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Sat, 25 Feb 2012, 8:27am Fraud by Climate Alarmist - Par for the course »
Yazzur
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Lens:

Don't depend on Wiki for everything.

"The message then includes a sample of cherry-picked quotes selected from a small handful of the emails focusing on apparent disagreements between the scientists, the workings of the Intergovernmental Panel on Climate Change, and attempts to block climate sceptics from securing documents from the scientists via freedom of information requests. Many of the same issues were highlighted in the 2009 release."

http://www.guardian.co.uk/environment/2011/nov/...

This was called the "context file" in the release.

If you're going release a few thousand, then all 220,000 messages should have been released. Let the public decide which "quotes" are relevant. Why not let the public do the searches? It was an electronic file. I don't want to have to depend on some secret, unknown group with undeclared interests filtering my information.

You should know by now that I can cite my sources.

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Fri, 24 Feb 2012, 8:05pm Fraud by Climate Alarmist - Par for the course »
Yazzur
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Lens:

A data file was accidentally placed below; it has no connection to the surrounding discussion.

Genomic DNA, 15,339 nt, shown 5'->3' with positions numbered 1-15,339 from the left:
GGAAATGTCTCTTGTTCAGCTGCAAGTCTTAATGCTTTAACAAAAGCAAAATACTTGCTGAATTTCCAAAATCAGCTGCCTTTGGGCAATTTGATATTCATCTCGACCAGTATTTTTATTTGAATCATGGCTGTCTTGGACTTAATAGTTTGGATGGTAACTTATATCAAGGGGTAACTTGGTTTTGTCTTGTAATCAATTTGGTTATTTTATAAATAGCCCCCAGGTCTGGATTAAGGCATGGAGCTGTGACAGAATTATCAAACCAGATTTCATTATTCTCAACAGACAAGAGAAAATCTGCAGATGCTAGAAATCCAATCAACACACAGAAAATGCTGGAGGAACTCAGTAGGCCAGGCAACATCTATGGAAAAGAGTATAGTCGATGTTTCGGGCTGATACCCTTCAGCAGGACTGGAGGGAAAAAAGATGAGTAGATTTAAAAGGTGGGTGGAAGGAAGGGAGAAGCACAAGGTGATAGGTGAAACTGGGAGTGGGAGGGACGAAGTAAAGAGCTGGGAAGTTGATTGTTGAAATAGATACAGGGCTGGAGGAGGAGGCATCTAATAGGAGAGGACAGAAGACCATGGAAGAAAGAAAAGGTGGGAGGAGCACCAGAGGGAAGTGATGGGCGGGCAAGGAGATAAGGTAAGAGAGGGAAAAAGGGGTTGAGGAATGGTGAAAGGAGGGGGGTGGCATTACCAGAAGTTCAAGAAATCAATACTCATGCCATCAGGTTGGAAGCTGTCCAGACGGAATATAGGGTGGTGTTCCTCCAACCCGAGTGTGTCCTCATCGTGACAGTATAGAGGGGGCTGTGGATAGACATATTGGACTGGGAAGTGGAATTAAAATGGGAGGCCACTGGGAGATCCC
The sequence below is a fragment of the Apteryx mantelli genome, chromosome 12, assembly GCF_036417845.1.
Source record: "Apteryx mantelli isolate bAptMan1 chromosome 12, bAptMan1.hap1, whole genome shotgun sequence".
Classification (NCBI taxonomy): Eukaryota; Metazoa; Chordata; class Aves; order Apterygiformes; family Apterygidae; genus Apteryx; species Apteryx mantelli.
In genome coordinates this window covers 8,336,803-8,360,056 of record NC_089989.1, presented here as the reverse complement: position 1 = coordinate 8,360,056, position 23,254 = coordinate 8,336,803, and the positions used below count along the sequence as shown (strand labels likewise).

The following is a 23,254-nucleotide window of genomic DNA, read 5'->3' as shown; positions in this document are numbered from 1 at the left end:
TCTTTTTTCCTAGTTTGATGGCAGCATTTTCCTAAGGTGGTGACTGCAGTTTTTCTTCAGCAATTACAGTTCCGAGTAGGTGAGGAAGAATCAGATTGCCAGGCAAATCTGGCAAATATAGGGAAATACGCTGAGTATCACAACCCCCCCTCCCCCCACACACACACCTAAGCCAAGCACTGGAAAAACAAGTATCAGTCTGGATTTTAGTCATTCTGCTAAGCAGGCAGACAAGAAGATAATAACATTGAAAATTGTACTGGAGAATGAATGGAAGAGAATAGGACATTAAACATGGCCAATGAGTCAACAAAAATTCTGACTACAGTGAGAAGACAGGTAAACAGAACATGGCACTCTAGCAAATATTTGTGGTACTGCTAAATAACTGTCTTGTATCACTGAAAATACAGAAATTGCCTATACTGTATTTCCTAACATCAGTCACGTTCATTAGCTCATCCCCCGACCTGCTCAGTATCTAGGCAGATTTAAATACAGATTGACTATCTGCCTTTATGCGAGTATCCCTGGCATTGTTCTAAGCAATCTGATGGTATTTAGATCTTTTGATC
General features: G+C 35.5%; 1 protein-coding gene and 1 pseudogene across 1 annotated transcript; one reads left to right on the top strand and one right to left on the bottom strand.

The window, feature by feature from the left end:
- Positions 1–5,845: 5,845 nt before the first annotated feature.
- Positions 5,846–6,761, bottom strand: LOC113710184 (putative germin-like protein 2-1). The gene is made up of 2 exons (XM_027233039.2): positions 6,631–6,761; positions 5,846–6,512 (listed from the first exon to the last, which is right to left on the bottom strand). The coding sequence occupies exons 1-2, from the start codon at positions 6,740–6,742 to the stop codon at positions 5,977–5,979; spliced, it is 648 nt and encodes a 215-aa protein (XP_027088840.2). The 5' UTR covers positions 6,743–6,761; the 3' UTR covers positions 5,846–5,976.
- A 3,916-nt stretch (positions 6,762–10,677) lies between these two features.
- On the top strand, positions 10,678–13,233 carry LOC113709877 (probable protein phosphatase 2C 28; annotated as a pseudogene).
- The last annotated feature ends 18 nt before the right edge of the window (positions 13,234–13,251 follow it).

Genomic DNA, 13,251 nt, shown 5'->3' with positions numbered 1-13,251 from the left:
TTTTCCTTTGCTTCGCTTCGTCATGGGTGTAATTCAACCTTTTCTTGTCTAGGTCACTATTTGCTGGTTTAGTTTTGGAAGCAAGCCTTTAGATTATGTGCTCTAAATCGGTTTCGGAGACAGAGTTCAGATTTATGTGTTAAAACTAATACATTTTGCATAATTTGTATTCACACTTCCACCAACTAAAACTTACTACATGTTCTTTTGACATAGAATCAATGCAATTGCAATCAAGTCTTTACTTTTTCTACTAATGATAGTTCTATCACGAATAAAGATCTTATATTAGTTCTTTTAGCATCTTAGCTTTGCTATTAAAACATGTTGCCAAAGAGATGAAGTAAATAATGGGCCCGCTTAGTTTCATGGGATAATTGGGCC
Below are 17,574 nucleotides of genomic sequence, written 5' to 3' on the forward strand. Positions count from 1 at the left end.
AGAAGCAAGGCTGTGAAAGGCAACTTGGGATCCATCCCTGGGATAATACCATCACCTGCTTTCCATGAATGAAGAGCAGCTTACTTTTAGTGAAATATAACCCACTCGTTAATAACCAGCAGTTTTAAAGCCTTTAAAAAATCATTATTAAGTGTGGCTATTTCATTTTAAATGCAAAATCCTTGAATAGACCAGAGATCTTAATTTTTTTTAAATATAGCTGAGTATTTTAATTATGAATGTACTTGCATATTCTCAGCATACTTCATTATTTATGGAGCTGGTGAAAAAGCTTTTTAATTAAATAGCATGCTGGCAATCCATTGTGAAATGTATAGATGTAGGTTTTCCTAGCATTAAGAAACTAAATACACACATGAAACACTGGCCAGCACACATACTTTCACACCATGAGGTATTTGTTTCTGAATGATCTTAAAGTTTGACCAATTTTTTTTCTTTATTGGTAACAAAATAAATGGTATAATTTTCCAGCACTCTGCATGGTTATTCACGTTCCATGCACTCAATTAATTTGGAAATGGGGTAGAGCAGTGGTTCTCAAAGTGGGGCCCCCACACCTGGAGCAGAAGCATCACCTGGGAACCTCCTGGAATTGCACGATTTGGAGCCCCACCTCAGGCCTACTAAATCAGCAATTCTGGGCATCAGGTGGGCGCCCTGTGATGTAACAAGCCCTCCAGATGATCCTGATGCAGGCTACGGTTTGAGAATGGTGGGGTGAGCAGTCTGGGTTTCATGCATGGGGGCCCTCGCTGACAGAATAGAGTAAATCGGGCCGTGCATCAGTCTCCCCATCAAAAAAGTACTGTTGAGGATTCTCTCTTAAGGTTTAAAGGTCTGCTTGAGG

These are the facts as I understand them:

Climategate I was released in November 2009, with 1000+ private emails plus some 80 or so other documents.

Climategate II was released on 22 November 2011 with several thousand emails, plus a "context" file of cherrypicked quotes.

Both I and II covered the same time period.

Do you have contrary facts?

If this was a "data dump", as you imply, why didn't they just release all the documents the first time, without the out of context cherrypicked quotes? On what basis were the 1000 emails selected for the first release? What were they trying to imply? Since this is all done in secret and hidden from journalists, for what purpose or why were those particular emails selected for release, only 1000 emails out of the 200,000+ the hackers claimed they had, for the first release?

Since you are so well informed, I think a lot of us would like answers to the above questions.

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Fri, 24 Feb 2012, 8:08am Fraud by Climate Alarmist - Par for the course »
Yazzur
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Lens:

I have no problem with whistle blowers, but what Gleick did was wrong. At least he admitted what he did.

The Climategate participants were also wrong, and since they have not come forward, and their identities have been kept hidden and kept secret by all those involved in the hacking, editing, distribution and publishing, that seems more conspiratorial to me than the UK governmental
investigation that found:

"The focus on Professor Jones and CRU has been largely misplaced. On the accusations relating to Professor Jone’s refusal to share raw data and computer codes, the Committee considers that his actions were in line with common practice in the climate science community but that those practices need to change."

http://www.desmogblog.com/sites/beta.desmogblog...

If the Climategate people had just released all of the information they had, instead of parsing and doing partial releases to create impressions that have mostly been shown to be false, I might have some respect for them as whistle blowers.